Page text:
Of all the infuriating aspects of the decision to transfer five 9/11 war criminals to civilian federal court, the one that grates most is the contention that the Obama administration is finally moving forward after “eight years of delay” — as Attorney General Eric Holder put it at his Friday press conference — during which the Bush administration managed to complete only three military-commission trials.
This is chutzpah writ large. The principal reason there were so few military trials is the tireless campaign conducted by leftist lawyers to derail military tribunals by challenging them in the courts. Many of those lawyers are now working for the Obama Justice Department. That includes Holder, whose firm, Covington & Burling, volunteered its services to at least 18 of America’s enemies in lawsuits they brought against the American people. (During 2007 alone, Covington contributed more than 3,000 hours of free, top-flight legal assistance to our enemy detainees.)
Almost from the moment President Bush authorized military commissions in 2001, this legion of litigators flooded the courts with habeas corpus petitions, contending that military detention and trials violated the Constitution, the Uniform Code of Military Justice, and the Geneva Conventions. In 2004, the al-Qaeda bar induced the Supreme Court, in Rasul v. Bush, to grant enemies a statutory habeas corpus right to challenge their military detention in civilian court. Congress tried to stop them by amending the habeas statute to divest the lower federal courts of jurisdiction in these lawsuits, but the al-Qaeda bar later persuaded the liberal bloc on the Court to ignore that amendment.
In 2006, in Hamdan v. Rumsfeld, our enemies’ lawyers persuaded the Court’s liberal bloc to invalidate the military commissions on the ground that they had been prescribed by the president rather than by Congress. This rationale was (a) disingenuous, because Congress had implicitly approved military tribunals in the 2005 Detainee Treatment Act, (b) legally untenable, inasmuch as presidentially authorized commissions have a long history in the United States, and (c) practically pointless: Since Congress already had implicitly approved the commissions, it was no surprise when it then explicitly approved the commissions in the 2006 Military Commissions Act. In terms of delay, however, the damage was done. The military commissions that had been convened up to that point — and delayed by continuous litigation — had to be started all over again under the new congressionally authorized system.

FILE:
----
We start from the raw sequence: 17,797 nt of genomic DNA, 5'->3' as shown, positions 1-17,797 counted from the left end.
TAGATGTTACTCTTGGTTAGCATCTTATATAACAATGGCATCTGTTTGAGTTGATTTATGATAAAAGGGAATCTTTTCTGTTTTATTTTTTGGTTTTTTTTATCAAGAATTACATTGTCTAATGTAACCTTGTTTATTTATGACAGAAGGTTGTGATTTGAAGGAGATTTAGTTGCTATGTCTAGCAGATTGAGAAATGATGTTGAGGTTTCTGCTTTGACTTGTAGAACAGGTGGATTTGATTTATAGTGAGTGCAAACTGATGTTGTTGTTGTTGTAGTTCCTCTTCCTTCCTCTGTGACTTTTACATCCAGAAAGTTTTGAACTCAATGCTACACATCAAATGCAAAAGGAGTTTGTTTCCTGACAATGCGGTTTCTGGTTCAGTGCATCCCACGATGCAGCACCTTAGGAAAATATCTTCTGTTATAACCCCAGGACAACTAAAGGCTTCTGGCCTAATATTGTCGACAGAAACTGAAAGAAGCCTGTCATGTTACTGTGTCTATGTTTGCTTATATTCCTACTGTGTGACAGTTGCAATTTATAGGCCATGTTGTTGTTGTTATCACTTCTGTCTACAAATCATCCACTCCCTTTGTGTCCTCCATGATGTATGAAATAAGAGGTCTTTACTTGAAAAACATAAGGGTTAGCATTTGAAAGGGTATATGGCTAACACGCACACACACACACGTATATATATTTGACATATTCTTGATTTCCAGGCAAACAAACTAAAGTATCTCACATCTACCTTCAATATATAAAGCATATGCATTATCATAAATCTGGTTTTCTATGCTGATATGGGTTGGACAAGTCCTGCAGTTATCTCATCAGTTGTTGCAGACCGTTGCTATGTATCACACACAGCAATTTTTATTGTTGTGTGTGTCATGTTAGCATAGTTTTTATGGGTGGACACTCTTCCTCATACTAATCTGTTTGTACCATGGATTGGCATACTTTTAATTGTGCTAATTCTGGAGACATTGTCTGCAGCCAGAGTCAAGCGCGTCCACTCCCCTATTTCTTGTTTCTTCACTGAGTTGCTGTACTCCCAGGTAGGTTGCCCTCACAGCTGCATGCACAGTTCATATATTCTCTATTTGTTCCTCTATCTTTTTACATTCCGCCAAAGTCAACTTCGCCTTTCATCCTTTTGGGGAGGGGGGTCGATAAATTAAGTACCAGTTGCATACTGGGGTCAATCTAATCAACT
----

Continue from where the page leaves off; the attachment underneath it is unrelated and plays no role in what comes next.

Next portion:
As night follows day, the al-Qaeda bar immediately went to work attacking the new commission system. Simultaneously, the terrorists’ volunteer lawyers worked to undermine Congress’s narrowing of their statutory habeas corpus rights by claiming the combatants had a constitutional right to seek civilian federal court review of their military detention. In the disastrous 2008 Boumediene v. Bush decision, the Supreme Court’s liberal bloc again went along with the leftist lawyers for the enemy. Armed with that victory, the lawyers redoubled their efforts, using the new Boumediene ruling (which only applied to detention, not to commission trials) as a basis to argue, again, that the military-commission system was invalid.